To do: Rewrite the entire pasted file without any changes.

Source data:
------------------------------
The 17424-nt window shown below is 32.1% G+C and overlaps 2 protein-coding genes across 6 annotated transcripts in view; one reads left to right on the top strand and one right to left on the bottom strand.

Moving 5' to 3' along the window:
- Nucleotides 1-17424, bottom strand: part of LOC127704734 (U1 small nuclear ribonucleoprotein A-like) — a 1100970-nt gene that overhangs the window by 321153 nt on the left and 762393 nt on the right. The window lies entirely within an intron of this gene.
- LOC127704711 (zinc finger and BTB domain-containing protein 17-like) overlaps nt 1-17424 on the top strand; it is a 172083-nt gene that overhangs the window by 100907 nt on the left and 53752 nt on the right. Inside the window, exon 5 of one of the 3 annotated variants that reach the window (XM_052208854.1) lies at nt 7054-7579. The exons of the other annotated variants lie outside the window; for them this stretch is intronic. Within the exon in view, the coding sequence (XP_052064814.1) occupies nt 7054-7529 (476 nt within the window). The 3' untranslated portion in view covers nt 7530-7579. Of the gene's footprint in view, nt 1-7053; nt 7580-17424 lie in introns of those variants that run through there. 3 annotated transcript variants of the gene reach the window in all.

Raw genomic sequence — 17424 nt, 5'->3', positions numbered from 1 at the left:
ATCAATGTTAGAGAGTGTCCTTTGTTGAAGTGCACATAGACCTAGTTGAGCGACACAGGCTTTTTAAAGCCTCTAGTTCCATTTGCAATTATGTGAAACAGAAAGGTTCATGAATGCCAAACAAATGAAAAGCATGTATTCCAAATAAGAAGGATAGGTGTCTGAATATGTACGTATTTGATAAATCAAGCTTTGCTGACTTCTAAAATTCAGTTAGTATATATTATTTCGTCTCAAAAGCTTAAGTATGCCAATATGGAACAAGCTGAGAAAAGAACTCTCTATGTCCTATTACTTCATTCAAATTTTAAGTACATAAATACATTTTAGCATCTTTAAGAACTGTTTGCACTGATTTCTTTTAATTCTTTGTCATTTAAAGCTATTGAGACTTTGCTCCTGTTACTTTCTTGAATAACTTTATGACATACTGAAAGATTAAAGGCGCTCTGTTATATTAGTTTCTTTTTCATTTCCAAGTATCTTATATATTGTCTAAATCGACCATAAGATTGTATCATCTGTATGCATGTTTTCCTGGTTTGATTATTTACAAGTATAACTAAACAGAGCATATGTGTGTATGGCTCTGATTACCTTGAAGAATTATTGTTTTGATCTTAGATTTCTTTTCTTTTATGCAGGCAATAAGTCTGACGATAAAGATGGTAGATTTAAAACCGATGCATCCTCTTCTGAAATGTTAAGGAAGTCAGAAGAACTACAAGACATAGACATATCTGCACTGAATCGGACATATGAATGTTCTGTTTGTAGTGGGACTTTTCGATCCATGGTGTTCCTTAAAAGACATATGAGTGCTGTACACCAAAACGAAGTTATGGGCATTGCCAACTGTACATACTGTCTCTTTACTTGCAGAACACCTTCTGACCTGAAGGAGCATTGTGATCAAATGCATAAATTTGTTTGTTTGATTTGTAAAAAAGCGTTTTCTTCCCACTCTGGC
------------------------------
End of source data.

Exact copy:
The 17424-nt window shown below is 32.1% G+C and overlaps 2 protein-coding genes across 6 annotated transcripts in view; one reads left to right on the top strand and one right to left on the bottom strand.

Moving 5' to 3' along the window:
- Nucleotides 1-17424, bottom strand: part of LOC127704734 (U1 small nuclear ribonucleoprotein A-like) — a 1100970-nt gene that overhangs the window by 321153 nt on the left and 762393 nt on the right. The window lies entirely within an intron of this gene.
- LOC127704711 (zinc finger and BTB domain-containing protein 17-like) overlaps nt 1-17424 on the top strand; it is a 172083-nt gene that overhangs the window by 100907 nt on the left and 53752 nt on the right. Inside the window, exon 5 of one of the 3 annotated variants that reach the window (XM_052208854.1) lies at nt 7054-7579. The exons of the other annotated variants lie outside the window; for them this stretch is intronic. Within the exon in view, the coding sequence (XP_052064814.1) occupies nt 7054-7529 (476 nt within the window). The 3' untranslated portion in view covers nt 7530-7579. Of the gene's footprint in view, nt 1-7053; nt 7580-17424 lie in introns of those variants that run through there. 3 annotated transcript variants of the gene reach the window in all.

Raw genomic sequence — 17424 nt, 5'->3', positions numbered from 1 at the left:
ATCAATGTTAGAGAGTGTCCTTTGTTGAAGTGCACATAGACCTAGTTGAGCGACACAGGCTTTTTAAAGCCTCTAGTTCCATTTGCAATTATGTGAAACAGAAAGGTTCATGAATGCCAAACAAATGAAAAGCATGTATTCCAAATAAGAAGGATAGGTGTCTGAATATGTACGTATTTGATAAATCAAGCTTTGCTGACTTCTAAAATTCAGTTAGTATATATTATTTCGTCTCAAAAGCTTAAGTATGCCAATATGGAACAAGCTGAGAAAAGAACTCTCTATGTCCTATTACTTCATTCAAATTTTAAGTACATAAATACATTTTAGCATCTTTAAGAACTGTTTGCACTGATTTCTTTTAATTCTTTGTCATTTAAAGCTATTGAGACTTTGCTCCTGTTACTTTCTTGAATAACTTTATGACATACTGAAAGATTAAAGGCGCTCTGTTATATTAGTTTCTTTTTCATTTCCAAGTATCTTATATATTGTCTAAATCGACCATAAGATTGTATCATCTGTATGCATGTTTTCCTGGTTTGATTATTTACAAGTATAACTAAACAGAGCATATGTGTGTATGGCTCTGATTACCTTGAAGAATTATTGTTTTGATCTTAGATTTCTTTTCTTTTATGCAGGCAATAAGTCTGACGATAAAGATGGTAGATTTAAAACCGATGCATCCTCTTCTGAAATGTTAAGGAAGTCAGAAGAACTACAAGACATAGACATATCTGCACTGAATCGGACATATGAATGTTCTGTTTGTAGTGGGACTTTTCGATCCATGGTGTTCCTTAAAAGACATATGAGTGCTGTACACCAAAACGAAGTTATGGGCATTGCCAACTGTACATACTGTCTCTTTACTTGCAGAACACCTTCTGACCTGAAGGAGCATTGTGATCAAATGCATAAATTTGTTTGTTTGATTTGTAAAAAAGCGTTTTCTTCCCACTCTGGC